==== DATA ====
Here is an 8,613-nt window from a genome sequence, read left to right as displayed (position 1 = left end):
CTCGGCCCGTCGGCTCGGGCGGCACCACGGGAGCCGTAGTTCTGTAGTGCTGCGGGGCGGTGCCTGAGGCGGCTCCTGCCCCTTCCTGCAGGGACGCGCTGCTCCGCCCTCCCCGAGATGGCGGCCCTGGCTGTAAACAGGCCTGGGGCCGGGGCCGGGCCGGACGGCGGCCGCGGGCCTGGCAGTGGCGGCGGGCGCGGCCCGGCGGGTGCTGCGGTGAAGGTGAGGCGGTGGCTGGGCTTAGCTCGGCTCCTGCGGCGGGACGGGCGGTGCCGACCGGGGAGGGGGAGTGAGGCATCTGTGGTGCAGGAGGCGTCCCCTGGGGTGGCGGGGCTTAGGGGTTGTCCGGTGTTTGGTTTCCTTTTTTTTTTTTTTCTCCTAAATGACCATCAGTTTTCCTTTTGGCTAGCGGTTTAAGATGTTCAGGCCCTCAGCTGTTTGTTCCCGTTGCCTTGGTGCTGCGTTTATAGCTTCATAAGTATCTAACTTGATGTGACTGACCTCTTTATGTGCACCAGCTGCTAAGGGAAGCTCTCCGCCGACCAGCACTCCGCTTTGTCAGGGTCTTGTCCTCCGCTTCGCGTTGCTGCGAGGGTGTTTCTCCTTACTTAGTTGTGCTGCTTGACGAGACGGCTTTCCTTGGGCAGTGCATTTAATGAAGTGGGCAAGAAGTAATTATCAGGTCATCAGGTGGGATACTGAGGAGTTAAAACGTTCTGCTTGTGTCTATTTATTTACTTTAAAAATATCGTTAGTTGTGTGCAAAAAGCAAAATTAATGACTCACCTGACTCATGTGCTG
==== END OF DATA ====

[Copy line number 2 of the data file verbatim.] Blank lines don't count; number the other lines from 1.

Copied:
CTCGGCCCGTCGGCTCGGGCGGCACCACGGGAGCCGTAGTTCTGTAGTGCTGCGGGGCGGTGCCTGAGGCGGCTCCTGCCCCTTCCTGCAGGGACGCGCTGCTCCGCCCTCCCCGAGATGGCGGCCCTGGCTGTAAACAGGCCTGGGGCCGGGGCCGGGCCGGACGGCGGCCGCGGGCCTGGCAGTGGCGGCGGGCGCGGCCCGGCGGGTGCTGCGGTGAAGGTGAGGCGGTGGCTGGGCTTAGCTCGGCTCCTGCGGCGGGACGGGCGGTGCCGACCGGGGAGGGGGAGTGAGGCATCTGTGGTGCAGGAGGCGTCCCCTGGGGTGGCGGGGCTTAGGGGTTGTCCGGTGTTTGGTTTCCTTTTTTTTTTTTTTCTCCTAAATGACCATCAGTTTTCCTTTTGGCTAGCGGTTTAAGATGTTCAGGCCCTCAGCTGTTTGTTCCCGTTGCCTTGGTGCTGCGTTTATAGCTTCATAAGTATCTAACTTGATGTGACTGACCTCTTTATGTGCACCAGCTGCTAAGGGAAGCTCTCCGCCGACCAGCACTCCGCTTTGTCAGGGTCTTGTCCTCCGCTTCGCGTTGCTGCGAGGGTGTTTCTCCTTACTTAGTTGTGCTGCTTGACGAGACGGCTTTCCTTGGGCAGTGCATTTAATGAAGTGGGCAAGAAGTAATTATCAGGTCATCAGGTGGGATACTGAGGAGTTAAAACGTTCTGCTTGTGTCTATTTATTTACTTTAAAAATATCGTTAGTTGTGTGCAAAAAGCAAAATTAATGACTCACCTGACTCATGTGCTG